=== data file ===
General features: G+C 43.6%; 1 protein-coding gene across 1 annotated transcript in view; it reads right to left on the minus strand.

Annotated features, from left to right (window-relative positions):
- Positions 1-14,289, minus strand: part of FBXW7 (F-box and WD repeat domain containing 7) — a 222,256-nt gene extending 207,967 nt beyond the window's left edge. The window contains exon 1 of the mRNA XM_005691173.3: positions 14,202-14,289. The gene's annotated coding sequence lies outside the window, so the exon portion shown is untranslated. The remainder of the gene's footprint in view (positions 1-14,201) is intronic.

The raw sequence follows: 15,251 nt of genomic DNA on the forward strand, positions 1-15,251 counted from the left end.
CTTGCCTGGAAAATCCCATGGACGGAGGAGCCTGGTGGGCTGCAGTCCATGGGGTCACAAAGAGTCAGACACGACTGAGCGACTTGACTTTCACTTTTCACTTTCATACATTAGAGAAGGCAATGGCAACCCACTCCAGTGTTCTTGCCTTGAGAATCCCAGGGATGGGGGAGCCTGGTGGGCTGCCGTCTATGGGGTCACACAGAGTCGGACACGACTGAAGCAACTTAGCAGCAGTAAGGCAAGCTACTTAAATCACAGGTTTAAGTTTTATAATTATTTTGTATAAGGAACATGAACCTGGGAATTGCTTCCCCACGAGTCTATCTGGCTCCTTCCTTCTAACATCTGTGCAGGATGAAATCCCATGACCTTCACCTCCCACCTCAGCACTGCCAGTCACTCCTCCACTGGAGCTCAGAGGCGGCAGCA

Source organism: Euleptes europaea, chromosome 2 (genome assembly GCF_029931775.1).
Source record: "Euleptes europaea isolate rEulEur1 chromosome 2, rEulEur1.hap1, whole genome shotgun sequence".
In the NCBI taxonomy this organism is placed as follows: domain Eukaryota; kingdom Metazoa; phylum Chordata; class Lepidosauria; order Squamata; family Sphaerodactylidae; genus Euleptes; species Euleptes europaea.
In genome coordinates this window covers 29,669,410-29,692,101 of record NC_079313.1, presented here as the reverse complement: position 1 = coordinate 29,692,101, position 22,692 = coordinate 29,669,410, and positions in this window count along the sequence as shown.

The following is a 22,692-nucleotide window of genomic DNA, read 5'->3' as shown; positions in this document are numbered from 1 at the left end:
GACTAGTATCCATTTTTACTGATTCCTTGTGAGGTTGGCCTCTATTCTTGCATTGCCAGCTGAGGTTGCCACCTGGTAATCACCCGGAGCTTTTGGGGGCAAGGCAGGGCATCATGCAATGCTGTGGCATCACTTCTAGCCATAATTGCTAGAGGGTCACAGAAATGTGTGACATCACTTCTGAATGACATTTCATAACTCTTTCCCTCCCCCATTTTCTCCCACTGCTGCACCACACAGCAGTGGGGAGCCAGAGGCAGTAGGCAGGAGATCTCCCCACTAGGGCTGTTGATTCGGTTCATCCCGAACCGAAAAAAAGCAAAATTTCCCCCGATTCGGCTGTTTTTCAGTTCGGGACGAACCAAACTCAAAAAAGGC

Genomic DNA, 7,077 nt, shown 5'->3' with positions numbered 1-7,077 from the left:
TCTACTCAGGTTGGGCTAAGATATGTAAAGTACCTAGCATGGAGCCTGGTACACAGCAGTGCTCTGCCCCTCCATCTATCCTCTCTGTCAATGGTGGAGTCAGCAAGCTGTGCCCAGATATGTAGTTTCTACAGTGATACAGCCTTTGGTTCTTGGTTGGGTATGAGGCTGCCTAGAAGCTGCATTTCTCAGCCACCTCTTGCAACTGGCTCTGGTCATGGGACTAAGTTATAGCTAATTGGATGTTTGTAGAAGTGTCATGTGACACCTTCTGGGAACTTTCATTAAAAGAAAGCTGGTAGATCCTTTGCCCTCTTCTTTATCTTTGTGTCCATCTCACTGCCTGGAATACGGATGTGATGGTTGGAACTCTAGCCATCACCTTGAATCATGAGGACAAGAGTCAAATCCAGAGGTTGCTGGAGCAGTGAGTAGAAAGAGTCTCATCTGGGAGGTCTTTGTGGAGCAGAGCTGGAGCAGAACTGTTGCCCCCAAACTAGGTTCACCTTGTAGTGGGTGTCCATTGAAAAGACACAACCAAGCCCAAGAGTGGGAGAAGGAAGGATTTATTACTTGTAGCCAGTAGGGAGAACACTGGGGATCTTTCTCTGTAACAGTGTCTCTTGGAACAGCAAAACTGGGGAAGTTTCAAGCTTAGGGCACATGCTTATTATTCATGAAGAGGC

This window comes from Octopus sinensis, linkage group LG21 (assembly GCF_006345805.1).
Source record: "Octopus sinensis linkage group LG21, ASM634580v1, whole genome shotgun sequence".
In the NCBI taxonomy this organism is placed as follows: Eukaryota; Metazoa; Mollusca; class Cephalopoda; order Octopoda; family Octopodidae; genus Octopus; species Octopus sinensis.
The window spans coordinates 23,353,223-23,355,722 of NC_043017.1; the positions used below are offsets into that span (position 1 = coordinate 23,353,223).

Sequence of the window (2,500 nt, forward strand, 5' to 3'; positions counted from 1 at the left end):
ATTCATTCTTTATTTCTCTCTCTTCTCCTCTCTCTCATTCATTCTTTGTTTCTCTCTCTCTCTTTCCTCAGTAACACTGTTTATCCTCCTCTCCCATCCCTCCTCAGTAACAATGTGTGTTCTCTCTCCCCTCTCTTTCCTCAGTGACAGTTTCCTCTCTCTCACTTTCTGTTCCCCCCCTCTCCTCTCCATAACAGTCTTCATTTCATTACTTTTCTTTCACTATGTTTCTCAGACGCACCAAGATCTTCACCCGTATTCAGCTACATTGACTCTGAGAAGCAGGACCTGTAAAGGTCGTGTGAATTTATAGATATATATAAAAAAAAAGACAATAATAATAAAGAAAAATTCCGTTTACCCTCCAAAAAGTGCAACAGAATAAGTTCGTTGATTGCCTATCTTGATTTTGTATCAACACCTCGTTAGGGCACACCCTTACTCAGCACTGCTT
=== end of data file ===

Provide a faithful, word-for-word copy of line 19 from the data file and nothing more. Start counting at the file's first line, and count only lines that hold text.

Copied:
ATTCATTCTTTATTTCTCTCTCTTCTCCTCTCTCTCATTCATTCTTTGTTTCTCTCTCTCTCTTTCCTCAGTAACACTGTTTATCCTCCTCTCCCATCCCTCCTCAGTAACAATGTGTGTTCTCTCTCCCCTCTCTTTCCTCAGTGACAGTTTCCTCTCTCTCACTTTCTGTTCCCCCCCTCTCCTCTCCATAACAGTCTTCATTTCATTACTTTTCTTTCACTATGTTTCTCAGACGCACCAAGATCTTCACCCGTATTCAGCTACATTGACTCTGAGAAGCAGGACCTGTAAAGGTCGTGTGAATTTATAGATATATATAAAAAAAAAGACAATAATAATAAAGAAAAATTCCGTTTACCCTCCAAAAAGTGCAACAGAATAAGTTCGTTGATTGCCTATCTTGATTTTGTATCAACACCTCGTTAGGGCACACCCTTACTCAGCACTGCTT